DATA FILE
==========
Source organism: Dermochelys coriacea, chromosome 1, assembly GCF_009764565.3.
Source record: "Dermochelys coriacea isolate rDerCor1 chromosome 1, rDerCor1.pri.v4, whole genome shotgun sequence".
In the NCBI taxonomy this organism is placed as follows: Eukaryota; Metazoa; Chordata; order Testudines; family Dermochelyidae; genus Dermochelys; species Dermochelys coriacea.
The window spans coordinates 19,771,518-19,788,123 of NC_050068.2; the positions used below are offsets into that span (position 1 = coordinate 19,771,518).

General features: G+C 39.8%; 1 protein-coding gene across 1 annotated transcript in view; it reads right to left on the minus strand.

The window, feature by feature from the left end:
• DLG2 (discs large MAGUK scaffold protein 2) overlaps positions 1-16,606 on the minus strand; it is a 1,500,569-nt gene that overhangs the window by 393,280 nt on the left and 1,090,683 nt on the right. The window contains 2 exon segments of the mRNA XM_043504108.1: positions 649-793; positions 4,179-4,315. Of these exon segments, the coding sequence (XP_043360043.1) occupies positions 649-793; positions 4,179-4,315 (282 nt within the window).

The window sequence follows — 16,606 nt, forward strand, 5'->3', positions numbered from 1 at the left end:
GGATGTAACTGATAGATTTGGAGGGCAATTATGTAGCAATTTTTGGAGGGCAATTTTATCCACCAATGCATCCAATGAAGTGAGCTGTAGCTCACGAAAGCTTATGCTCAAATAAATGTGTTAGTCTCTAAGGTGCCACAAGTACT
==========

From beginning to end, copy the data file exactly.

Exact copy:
Source organism: Dermochelys coriacea, chromosome 1, assembly GCF_009764565.3.
Source record: "Dermochelys coriacea isolate rDerCor1 chromosome 1, rDerCor1.pri.v4, whole genome shotgun sequence".
In the NCBI taxonomy this organism is placed as follows: Eukaryota; Metazoa; Chordata; order Testudines; family Dermochelyidae; genus Dermochelys; species Dermochelys coriacea.
The window spans coordinates 19,771,518-19,788,123 of NC_050068.2; the positions used below are offsets into that span (position 1 = coordinate 19,771,518).

General features: G+C 39.8%; 1 protein-coding gene across 1 annotated transcript in view; it reads right to left on the minus strand.

The window, feature by feature from the left end:
• DLG2 (discs large MAGUK scaffold protein 2) overlaps positions 1-16,606 on the minus strand; it is a 1,500,569-nt gene that overhangs the window by 393,280 nt on the left and 1,090,683 nt on the right. The window contains 2 exon segments of the mRNA XM_043504108.1: positions 649-793; positions 4,179-4,315. Of these exon segments, the coding sequence (XP_043360043.1) occupies positions 649-793; positions 4,179-4,315 (282 nt within the window).

The window sequence follows — 16,606 nt, forward strand, 5'->3', positions numbered from 1 at the left end:
GGATGTAACTGATAGATTTGGAGGGCAATTATGTAGCAATTTTTGGAGGGCAATTTTATCCACCAATGCATCCAATGAAGTGAGCTGTAGCTCACGAAAGCTTATGCTCAAATAAATGTGTTAGTCTCTAAGGTGCCACAAGTACT